The Anti-Tumor Effects and Molecular Mechanisms of Suberoylanilide Hydroxamic Acid (SAHA) on the Aggressive Phenotypes of Ovarian Carcinoma Cells.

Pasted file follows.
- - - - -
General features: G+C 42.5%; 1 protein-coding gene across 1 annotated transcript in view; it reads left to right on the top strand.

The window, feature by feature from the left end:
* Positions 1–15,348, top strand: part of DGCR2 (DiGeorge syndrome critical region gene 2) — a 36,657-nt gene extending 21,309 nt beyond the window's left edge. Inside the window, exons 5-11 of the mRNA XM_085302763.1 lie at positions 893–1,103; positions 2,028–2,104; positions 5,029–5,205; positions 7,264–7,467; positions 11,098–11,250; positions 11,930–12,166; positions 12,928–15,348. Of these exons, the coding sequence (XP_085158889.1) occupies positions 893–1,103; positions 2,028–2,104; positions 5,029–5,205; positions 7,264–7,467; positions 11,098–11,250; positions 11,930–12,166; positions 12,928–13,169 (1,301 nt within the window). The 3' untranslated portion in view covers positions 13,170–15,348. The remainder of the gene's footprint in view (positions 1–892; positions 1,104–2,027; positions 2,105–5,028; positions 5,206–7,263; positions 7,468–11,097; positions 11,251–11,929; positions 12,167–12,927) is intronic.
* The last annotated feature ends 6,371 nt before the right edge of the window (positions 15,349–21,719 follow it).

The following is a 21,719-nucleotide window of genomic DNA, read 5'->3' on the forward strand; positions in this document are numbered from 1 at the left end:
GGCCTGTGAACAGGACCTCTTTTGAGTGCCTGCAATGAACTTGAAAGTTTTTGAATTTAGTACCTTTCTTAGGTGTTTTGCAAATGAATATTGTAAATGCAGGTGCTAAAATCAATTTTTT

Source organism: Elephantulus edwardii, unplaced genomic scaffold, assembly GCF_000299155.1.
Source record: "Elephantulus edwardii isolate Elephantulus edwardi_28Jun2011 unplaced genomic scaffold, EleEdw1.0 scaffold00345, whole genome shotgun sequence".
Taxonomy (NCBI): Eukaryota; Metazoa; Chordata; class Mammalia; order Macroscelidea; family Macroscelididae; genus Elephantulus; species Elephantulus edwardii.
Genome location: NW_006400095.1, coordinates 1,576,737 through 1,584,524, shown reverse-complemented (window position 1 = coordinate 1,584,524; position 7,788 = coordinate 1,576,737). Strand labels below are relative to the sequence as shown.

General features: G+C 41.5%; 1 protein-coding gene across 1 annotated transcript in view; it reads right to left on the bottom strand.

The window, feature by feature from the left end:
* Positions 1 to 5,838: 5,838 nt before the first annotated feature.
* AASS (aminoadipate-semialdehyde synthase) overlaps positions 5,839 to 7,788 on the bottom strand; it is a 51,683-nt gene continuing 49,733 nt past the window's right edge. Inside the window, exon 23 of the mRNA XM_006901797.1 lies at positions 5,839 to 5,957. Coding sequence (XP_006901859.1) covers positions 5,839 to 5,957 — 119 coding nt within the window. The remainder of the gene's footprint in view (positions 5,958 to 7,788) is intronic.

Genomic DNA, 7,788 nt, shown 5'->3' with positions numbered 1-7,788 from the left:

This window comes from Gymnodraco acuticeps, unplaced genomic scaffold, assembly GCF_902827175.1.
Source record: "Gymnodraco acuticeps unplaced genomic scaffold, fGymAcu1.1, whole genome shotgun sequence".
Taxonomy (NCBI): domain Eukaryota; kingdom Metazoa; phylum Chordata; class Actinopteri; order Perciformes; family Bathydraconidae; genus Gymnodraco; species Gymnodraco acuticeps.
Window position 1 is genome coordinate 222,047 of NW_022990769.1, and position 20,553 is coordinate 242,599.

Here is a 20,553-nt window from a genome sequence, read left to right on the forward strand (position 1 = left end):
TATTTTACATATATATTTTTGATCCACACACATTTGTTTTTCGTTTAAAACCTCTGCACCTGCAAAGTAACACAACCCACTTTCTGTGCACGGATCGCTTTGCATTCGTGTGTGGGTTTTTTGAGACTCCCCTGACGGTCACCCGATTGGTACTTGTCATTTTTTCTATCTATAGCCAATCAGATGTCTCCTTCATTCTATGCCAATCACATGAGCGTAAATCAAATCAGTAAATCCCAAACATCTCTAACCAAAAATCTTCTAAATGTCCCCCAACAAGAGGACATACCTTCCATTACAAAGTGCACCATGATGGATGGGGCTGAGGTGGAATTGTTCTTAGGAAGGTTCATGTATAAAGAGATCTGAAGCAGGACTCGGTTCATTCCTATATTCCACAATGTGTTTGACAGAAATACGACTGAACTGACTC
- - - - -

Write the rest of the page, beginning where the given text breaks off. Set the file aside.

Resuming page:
Histone deacetylase inhibitors (HDACi), such as suberoylanilide hydroxamic acid (SAHA), have been shown to act selectively on gene expression, and are potent inducers of growth arrest, differentiation and apoptosis in various types of cancers in vitro and in vivo. This study aimed to elucidate the anti-tumor effects and molecular mechanisms of SAHA on the aggressive phenotypes of ovarian carcinoma. Two pairs of cell lines (SKOV3 and SKOV3/DDP; HO8910 and HO8910-PM) were exposed to SAHA treatment, and the effects on acetyl-Histone H3 and H4 expression levels were analyzed and compared against the aggressive behaviors of ovarian carcinoma. Our results showed that SAHA suppressed proliferation in both a concentration- and time-dependent manner in all four cell lines; induced S/G2 arrest in SKOV3 and SKOV3/DDP cells; and conversely, induced G1 arrest in HO8910 and HO8910-PM cells. SAHA treatment induced apoptosis and reduced migration, invasion and lamellipodia formation in the ovarian carcinoma cells; furthermore, SAHA decreased expression of Cyclin B1 and CDC2P34 mRNA, and downregulated CDC2P34, Erk1/2, CyclinB1 and MMP-9 proteins. In contrast, SAHA increased expression of Caspase-3, p21 and p53 mRNA, and upregulated acetyl-Histones H3 and H4, Caspase-8, and p53 proteins. Basal acetylation of histone H3 and H4 was higher in ovarian carcinoma compared to normal ovarian tissues and benign ovarian tumors, and in borderline tumor than in normal ovarian tissues, and was positively correlated with differentiation and expression of the proliferative marker, Ki-67 (P < 0.05). We suggest that SAHA may suppress growth, migration and invasion in ovarian carcinoma cells, including cisplatin-resistant or highly-invasive ovarian cells, by promoting histone acetylation and modulating their phenotype-related molecules. As such, aberrant acetylation of histone H3 and H4 may play an important role in the carcinogenesis and differentiation of ovarian carcinoma.